Carnation Day Commemorates Birth of William McKinley
There is every indication that Carnation
Day, which commemorates the birth of William McKinley, will be more
widely observed than ever throughout the United States today. The
Carnation Day observance was originated by the late Joseph Adams,
of Kalamazoo, Mich., who, after the death of the “martyr president,”
suggested that on each January 29th every one wear a carnation,
the favorite flower of the slain statesman. The suggestion was taken
up by the entire country, and each year has witnessed an extension
of the observance. The Carnation league [sic] of America was formed
to foster the movement, and its efforts have been attended with
Interest in the McKinley Day celebration
naturally centers in the Ohio cities of Niles and Canton. The body
of the former President rests in the tomb on Monument Hill in Canton,
where McKinley long resided. At Niles, where he was born, the cornerstone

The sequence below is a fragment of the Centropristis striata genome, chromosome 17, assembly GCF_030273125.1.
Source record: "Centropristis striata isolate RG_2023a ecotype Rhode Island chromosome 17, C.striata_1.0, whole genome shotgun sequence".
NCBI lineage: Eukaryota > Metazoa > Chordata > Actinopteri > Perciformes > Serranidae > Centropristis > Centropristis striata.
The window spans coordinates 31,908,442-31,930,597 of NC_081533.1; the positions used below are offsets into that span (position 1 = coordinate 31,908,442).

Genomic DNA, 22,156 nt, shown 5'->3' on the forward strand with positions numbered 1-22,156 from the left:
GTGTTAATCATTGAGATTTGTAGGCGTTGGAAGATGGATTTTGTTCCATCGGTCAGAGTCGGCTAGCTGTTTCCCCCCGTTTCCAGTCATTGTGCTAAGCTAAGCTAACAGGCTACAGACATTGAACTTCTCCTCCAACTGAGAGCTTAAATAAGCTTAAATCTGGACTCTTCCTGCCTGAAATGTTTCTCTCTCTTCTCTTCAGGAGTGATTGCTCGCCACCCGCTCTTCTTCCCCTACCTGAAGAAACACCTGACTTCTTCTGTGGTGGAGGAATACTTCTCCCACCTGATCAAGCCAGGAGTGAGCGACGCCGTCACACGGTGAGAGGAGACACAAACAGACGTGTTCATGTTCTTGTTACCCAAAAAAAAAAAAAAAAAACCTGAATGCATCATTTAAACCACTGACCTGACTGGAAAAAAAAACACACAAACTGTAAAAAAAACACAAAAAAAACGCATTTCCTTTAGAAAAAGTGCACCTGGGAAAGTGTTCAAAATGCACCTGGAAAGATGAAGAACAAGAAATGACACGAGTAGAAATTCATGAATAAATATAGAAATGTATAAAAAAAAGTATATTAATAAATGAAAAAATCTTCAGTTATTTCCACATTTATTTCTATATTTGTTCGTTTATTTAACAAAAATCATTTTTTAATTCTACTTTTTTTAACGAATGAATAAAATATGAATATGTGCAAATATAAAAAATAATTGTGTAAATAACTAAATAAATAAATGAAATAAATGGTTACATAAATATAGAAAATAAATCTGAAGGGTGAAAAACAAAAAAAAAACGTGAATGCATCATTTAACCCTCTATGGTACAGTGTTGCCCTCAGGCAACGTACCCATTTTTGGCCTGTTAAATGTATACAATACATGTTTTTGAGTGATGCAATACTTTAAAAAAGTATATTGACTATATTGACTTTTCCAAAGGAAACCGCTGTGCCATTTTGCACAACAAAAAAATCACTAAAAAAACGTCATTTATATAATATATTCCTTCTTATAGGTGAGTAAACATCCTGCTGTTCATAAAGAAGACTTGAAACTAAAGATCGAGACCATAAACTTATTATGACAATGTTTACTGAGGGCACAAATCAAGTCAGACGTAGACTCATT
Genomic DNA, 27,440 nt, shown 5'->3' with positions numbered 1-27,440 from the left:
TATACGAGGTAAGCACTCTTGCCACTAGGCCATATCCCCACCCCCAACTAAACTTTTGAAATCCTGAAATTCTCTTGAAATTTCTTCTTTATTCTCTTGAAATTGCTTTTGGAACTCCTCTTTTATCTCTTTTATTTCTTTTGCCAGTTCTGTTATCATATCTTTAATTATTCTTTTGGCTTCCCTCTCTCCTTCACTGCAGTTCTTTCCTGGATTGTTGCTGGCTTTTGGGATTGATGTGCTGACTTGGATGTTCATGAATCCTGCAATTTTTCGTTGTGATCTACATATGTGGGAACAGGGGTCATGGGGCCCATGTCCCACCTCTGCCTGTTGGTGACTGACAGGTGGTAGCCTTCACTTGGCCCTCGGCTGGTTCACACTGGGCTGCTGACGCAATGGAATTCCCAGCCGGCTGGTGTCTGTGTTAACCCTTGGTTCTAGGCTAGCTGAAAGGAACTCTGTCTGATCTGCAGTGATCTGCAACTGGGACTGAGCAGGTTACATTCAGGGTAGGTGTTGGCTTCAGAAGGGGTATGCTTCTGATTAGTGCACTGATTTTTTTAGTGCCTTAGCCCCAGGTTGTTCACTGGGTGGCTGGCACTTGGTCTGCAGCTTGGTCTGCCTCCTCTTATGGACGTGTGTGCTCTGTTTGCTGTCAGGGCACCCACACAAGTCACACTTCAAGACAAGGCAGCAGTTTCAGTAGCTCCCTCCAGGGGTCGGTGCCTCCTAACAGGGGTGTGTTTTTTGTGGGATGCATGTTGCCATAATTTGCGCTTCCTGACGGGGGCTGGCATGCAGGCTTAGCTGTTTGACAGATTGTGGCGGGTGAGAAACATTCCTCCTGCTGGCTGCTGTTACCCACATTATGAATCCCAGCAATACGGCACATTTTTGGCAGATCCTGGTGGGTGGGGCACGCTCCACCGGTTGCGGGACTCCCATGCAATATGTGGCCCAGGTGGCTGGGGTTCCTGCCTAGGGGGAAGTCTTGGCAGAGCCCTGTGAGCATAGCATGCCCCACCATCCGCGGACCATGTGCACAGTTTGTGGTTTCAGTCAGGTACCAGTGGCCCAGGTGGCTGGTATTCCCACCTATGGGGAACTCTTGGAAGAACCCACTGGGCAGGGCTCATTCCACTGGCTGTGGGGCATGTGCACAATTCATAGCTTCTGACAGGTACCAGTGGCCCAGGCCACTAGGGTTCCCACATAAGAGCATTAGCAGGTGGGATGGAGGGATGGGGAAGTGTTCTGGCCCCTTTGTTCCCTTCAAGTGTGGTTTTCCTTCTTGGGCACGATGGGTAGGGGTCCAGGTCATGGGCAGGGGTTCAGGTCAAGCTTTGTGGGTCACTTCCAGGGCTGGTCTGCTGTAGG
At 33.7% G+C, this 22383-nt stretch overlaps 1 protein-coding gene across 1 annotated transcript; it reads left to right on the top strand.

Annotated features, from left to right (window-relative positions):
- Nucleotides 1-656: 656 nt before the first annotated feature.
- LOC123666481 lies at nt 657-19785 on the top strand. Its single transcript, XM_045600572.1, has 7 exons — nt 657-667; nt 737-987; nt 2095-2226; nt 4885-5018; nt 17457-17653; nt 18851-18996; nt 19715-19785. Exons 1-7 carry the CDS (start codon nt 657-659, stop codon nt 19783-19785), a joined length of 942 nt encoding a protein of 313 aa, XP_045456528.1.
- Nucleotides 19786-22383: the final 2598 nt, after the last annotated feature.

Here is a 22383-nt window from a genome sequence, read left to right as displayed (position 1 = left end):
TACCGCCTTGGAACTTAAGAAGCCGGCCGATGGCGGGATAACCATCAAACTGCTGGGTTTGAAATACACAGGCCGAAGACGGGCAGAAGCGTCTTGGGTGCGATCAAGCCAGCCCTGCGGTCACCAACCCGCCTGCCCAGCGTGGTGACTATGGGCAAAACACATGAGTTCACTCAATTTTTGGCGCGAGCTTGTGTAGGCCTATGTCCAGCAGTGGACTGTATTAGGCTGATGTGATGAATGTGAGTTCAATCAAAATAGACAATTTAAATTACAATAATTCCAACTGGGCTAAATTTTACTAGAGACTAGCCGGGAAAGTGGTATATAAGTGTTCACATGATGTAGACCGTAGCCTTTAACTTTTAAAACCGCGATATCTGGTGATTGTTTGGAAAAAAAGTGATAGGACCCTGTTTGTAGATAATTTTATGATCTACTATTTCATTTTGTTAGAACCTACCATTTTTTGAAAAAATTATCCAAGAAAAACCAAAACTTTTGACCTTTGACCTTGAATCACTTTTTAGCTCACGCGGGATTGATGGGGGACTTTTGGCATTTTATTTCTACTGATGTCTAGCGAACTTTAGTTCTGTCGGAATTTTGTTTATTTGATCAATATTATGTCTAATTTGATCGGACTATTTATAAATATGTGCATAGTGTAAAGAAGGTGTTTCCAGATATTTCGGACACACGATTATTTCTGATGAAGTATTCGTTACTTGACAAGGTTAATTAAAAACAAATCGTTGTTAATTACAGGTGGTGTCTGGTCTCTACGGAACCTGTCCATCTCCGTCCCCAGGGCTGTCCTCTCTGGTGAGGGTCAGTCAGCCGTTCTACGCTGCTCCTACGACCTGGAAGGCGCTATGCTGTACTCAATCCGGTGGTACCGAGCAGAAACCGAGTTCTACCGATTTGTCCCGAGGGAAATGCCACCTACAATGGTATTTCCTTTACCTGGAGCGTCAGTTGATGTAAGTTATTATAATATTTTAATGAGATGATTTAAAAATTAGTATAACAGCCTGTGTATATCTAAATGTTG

was recently laid for a National McKinley Birthplace Memorial. This
edifice, when completed, will be a two-story building, severely
colonial in architecture, flanked by wings, and with a marble figure
of McKinley, twelve feet in height, in front of the structure. Ionic
columns will support the main portico. The Niles memorial project
was initiated by J. G. Butler, Jr., of Youngstown, O., who was largely
responsible for raising the funds to carry it through. Henry C.
Frick was the largest contributor to the fund, giving $50,000.
The house in which the future chief
executive was born was a frame structure of two stories which stood
on the main street in Niles. The site is now occupied by a bank.
The house was removed to another site, where it was permitted to
fall into ruin, vandals helping in its demolition. A few years ago
the building was purchased by a public-spirited woman, but it was
then only the crumbling shell of the house which was the first home
of one of Ohio’s most distinguished sons.